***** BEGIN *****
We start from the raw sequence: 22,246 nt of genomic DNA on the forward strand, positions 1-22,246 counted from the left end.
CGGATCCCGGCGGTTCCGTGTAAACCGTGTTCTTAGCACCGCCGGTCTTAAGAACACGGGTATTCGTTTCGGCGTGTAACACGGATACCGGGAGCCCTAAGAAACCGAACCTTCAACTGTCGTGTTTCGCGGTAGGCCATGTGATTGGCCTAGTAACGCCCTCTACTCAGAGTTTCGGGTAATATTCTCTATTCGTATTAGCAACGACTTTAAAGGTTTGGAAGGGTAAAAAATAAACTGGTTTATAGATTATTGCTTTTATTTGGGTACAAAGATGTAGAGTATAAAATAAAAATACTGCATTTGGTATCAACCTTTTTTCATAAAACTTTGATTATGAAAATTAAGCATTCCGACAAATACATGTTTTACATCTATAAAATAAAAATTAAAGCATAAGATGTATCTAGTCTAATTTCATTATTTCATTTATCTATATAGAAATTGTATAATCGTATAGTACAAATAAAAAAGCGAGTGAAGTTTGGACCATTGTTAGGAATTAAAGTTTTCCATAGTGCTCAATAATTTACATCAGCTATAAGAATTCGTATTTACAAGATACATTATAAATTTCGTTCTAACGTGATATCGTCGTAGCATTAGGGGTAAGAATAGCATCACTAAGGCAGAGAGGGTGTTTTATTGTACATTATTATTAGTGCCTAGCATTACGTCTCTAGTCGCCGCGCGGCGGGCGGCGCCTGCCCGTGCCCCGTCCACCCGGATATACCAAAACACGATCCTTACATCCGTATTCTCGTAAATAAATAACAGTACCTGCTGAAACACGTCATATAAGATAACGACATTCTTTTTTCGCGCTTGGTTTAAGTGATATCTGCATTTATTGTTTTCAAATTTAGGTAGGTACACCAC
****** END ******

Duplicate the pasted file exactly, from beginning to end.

We start from the raw sequence: 22,246 nt of genomic DNA on the forward strand, positions 1-22,246 counted from the left end.
CGGATCCCGGCGGTTCCGTGTAAACCGTGTTCTTAGCACCGCCGGTCTTAAGAACACGGGTATTCGTTTCGGCGTGTAACACGGATACCGGGAGCCCTAAGAAACCGAACCTTCAACTGTCGTGTTTCGCGGTAGGCCATGTGATTGGCCTAGTAACGCCCTCTACTCAGAGTTTCGGGTAATATTCTCTATTCGTATTAGCAACGACTTTAAAGGTTTGGAAGGGTAAAAAATAAACTGGTTTATAGATTATTGCTTTTATTTGGGTACAAAGATGTAGAGTATAAAATAAAAATACTGCATTTGGTATCAACCTTTTTTCATAAAACTTTGATTATGAAAATTAAGCATTCCGACAAATACATGTTTTACATCTATAAAATAAAAATTAAAGCATAAGATGTATCTAGTCTAATTTCATTATTTCATTTATCTATATAGAAATTGTATAATCGTATAGTACAAATAAAAAAGCGAGTGAAGTTTGGACCATTGTTAGGAATTAAAGTTTTCCATAGTGCTCAATAATTTACATCAGCTATAAGAATTCGTATTTACAAGATACATTATAAATTTCGTTCTAACGTGATATCGTCGTAGCATTAGGGGTAAGAATAGCATCACTAAGGCAGAGAGGGTGTTTTATTGTACATTATTATTAGTGCCTAGCATTACGTCTCTAGTCGCCGCGCGGCGGGCGGCGCCTGCCCGTGCCCCGTCCACCCGGATATACCAAAACACGATCCTTACATCCGTATTCTCGTAAATAAATAACAGTACCTGCTGAAACACGTCATATAAGATAACGACATTCTTTTTTCGCGCTTGGTTTAAGTGATATCTGCATTTATTGTTTTCAAATTTAGGTAGGTACACCAC